Stephen R. Maloney said...

Why did you quote the Rasmussen Poll when you could go to RealClearPolitics and see what the average of the major polls is? Larry, the most obvious sign of a dishonest approach is, according to a New York Times bestseller, the person who makes up his mind and then goes around searching for statistics somewhere (anywhere) to back up his preconception, which is exactly what you do. I wrote a piece a month ago why there would not be a constituional amendment on abortion, and then you wrote basically the same piece, without attribution. I cited a few national polls on your site to help give your readers some sense of where Mike stands nationally. He's somewhere between 5%-7% nationally, with most polls closer to the 5% figure. You have no respect for anybody who disagrees with you -- and I assure you 95% of the world does. When I say something that does in fact reflect the views of people who do serious polling or serious analysis, you might at least consider it. As for your mega-church (a large group of people radiating smugness & self-righteousness), I was speaking metaphorically. I doubt seriously that my views of Mike's followers, the Romans and their ilk, differs from the candidate's own thoughts.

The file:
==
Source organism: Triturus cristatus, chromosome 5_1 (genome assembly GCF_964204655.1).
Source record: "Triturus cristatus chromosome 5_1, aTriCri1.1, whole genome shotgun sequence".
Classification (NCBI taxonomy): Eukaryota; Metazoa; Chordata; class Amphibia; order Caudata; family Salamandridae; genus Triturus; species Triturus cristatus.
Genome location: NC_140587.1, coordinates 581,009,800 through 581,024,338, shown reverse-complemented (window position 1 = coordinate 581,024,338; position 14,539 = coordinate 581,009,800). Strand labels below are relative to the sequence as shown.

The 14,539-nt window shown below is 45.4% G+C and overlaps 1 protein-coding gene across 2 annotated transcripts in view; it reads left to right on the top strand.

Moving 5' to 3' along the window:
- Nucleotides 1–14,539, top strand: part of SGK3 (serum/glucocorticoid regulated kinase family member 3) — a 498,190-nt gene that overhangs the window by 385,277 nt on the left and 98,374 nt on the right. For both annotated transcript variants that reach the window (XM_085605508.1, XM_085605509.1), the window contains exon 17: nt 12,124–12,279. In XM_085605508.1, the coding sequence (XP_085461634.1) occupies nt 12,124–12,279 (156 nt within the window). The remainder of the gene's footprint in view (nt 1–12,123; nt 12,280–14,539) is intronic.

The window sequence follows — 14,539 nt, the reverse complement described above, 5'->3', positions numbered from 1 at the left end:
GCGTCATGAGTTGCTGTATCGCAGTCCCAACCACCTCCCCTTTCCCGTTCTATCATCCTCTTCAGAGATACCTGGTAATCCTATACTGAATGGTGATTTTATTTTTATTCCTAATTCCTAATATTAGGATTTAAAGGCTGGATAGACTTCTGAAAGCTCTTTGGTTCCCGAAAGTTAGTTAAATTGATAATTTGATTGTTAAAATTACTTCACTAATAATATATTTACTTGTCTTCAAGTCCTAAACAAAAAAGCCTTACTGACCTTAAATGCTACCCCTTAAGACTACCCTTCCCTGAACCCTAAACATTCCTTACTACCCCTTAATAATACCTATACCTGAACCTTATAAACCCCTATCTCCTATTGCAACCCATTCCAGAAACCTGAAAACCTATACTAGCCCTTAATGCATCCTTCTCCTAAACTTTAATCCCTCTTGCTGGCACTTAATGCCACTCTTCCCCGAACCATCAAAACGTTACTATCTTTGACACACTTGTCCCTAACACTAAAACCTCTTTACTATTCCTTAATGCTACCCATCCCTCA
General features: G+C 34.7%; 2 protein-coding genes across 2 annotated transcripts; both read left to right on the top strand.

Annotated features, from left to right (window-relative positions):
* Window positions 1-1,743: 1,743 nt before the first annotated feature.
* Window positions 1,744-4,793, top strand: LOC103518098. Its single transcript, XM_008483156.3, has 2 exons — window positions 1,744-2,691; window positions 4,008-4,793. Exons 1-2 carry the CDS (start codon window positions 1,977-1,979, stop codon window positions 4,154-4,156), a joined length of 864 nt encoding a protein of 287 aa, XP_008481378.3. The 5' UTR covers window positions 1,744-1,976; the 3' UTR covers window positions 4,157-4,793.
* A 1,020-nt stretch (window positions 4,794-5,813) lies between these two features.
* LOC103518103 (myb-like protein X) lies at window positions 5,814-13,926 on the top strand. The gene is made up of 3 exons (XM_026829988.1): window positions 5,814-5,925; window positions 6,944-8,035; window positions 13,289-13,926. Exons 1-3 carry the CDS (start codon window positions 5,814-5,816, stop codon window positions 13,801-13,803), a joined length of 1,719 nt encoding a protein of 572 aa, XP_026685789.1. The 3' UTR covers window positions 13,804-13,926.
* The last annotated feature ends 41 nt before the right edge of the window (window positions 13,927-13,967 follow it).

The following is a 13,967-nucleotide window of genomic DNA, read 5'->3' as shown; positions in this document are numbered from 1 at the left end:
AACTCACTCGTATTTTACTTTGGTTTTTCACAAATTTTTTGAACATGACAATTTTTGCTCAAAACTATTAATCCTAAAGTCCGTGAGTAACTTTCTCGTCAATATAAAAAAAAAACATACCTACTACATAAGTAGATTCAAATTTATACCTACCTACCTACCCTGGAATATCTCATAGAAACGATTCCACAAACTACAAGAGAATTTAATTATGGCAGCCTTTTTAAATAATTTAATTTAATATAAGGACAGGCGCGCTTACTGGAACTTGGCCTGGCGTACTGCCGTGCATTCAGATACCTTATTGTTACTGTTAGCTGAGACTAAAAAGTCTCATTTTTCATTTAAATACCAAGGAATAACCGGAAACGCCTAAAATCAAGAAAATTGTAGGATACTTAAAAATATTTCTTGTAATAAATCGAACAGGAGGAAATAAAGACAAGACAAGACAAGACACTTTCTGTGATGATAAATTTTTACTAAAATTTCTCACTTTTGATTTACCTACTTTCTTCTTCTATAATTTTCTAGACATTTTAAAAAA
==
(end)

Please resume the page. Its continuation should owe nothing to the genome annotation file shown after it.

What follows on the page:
steve maloney

Stephen R. Maloney said...

Here's the Fox News/Opinion Dynamics Poll conducted last week.

Fox News/Opinion Dynamics Poll 10-25-07 GOP Nomination (trends since Oct. 10 poll) Rudy Giuliani 31% (+2) Fred Thompson 17% (+1) John McCain 12% (even) Mitt Romney 7% (-4) Mike Huckabee 5% (even) Duncan Hunter 3% (+2) Tom Tancredo 2% (even) Ron Paul 1% (-1).

Second Choice for Republican Nominee Rudy Giuliani 22% John McCain 20% Fred Thompson 14% Mitt Romney 11% Mike Huckabee 4% Ron Paul 3% Duncan Hunter 3% Tom Tancredo 2%.

If the United States were suddenly in an extremely serious crisis, which presidential candidate would you want to be president at that moment? (Republicans Only) Rudy Giuliani 39% John McCain 12% Fred Thompson 11% Mitt Romney 3% Mike Huckabee 2% Ron Paul 1%.